LIAM LA GUERRE AND ROSA KIM
Heavy-duty businesses could be coming to part of Ridgewood.
Community Board (CB) 5 voted almost unanimously to turn one area in the neighborhood into an Industrial Business Zone (IBZ) at the organization’s monthly meeting on July 10.
The board voted 29-1 after its Zoning and Land Use Committee suggested it will foster job creation.
“It’s essentially an attempt to preserve and attract manufacturing into that section in Ridgewood,” said Gary Giordano, district manager of CB 5. “Many of us believe New York City in so many cases has not promoted manufacturing enough. And this is an opportunity to do that locally.”
The new IBZ is in an area south of Myrtle Avenue known as SOMA. Its borders are Irving Avenue, Hancock Street and Cypress Avenue.
If the area joins the city’s 16 other IBZs, including five in Queens, it could gain a number of benefits.
The city provides a $1,000 tax credit per employee and other benefits to companies in the zones, helping attract new businesses from other areas.
“Manufacturers in Hunters Point and Maspeth are helped for example,” said Walter Sanchez, chair of the board’s Zoning and Land Use Committee. “They would be more likely to get contracts to build light bulbs” compared to Ridgewood.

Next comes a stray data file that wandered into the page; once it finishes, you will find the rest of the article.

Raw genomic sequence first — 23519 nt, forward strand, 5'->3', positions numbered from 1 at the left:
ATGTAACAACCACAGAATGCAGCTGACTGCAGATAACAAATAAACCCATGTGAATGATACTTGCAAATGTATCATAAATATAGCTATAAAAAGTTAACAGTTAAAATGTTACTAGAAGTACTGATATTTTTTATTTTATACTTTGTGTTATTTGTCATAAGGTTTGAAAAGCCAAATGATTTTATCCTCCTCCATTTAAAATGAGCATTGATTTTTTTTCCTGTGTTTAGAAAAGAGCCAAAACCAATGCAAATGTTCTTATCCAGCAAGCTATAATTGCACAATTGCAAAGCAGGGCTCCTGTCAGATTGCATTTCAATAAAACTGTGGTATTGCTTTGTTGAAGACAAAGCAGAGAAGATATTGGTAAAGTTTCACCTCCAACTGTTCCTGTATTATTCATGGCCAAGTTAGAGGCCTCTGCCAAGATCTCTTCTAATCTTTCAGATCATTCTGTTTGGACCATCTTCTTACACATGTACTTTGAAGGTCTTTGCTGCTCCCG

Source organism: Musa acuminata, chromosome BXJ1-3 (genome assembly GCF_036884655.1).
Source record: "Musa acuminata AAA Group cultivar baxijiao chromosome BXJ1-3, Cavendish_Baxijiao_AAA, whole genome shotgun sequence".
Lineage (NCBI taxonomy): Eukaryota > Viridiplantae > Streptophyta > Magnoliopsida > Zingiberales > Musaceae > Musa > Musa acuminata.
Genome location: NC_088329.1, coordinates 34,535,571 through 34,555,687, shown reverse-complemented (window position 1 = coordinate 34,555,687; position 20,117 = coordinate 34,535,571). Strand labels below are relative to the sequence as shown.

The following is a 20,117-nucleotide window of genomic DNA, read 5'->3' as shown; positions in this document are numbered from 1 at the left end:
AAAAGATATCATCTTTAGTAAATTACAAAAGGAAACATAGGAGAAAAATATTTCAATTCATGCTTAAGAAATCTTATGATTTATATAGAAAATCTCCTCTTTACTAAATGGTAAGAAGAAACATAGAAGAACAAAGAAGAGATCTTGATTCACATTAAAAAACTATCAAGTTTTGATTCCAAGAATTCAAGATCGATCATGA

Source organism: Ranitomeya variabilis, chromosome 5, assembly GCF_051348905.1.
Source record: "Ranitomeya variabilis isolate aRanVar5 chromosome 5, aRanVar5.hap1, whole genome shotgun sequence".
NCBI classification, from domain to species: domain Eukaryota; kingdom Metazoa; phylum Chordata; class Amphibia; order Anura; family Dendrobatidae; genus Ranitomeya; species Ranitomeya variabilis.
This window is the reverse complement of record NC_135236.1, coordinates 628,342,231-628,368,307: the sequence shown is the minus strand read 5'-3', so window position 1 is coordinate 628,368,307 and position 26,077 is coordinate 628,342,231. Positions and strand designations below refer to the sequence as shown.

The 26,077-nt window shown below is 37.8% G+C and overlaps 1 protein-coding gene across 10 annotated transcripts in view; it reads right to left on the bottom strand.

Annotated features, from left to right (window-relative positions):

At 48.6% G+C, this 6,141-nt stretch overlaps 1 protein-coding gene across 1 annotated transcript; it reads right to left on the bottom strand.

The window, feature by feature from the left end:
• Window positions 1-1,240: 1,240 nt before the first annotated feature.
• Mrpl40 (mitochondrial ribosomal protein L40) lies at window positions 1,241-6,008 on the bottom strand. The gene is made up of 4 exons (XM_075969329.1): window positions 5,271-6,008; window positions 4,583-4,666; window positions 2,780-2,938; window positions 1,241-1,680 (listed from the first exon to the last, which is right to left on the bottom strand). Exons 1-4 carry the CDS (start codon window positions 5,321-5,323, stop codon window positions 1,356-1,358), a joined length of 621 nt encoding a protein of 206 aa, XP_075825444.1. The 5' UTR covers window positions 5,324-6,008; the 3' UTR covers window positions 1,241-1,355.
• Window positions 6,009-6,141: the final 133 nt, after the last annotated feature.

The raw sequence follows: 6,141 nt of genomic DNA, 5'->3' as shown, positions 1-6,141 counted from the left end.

Opponents of the proposal say Ridgewood is not right for an IBZ.
Andrew Poma, whose family has owned businesses in the neighborhood for three generations, is afraid the IBZ would make the area more expensive and force him to sell his businesses to make way for manufacturing firms.
“We want to stay in the area,” he said. “We’re not interested in selling our properties to the highest bidder. We want to make use of our properties and keep them in the family.”
Stephanie Eisenberg shared her experience as a building owner in the Williamsburg, Brooklyn IBZ.
“It is in a residential neighborhood,” she said. “It’s hard for people to get trucks in the neighborhood. And there are groups that don’t like the trucks.”
Eisenberg suggested that the area instead be used as a mixed zone to allow property owners to keep manufacturing space on bottom floors and build up extra stories for residential usage.
CB 5 Chair Vincent Arcuri said more apartments will create a need for more police officers, schools and fire and sanitation personnel, which in turn will expand the need for jobs.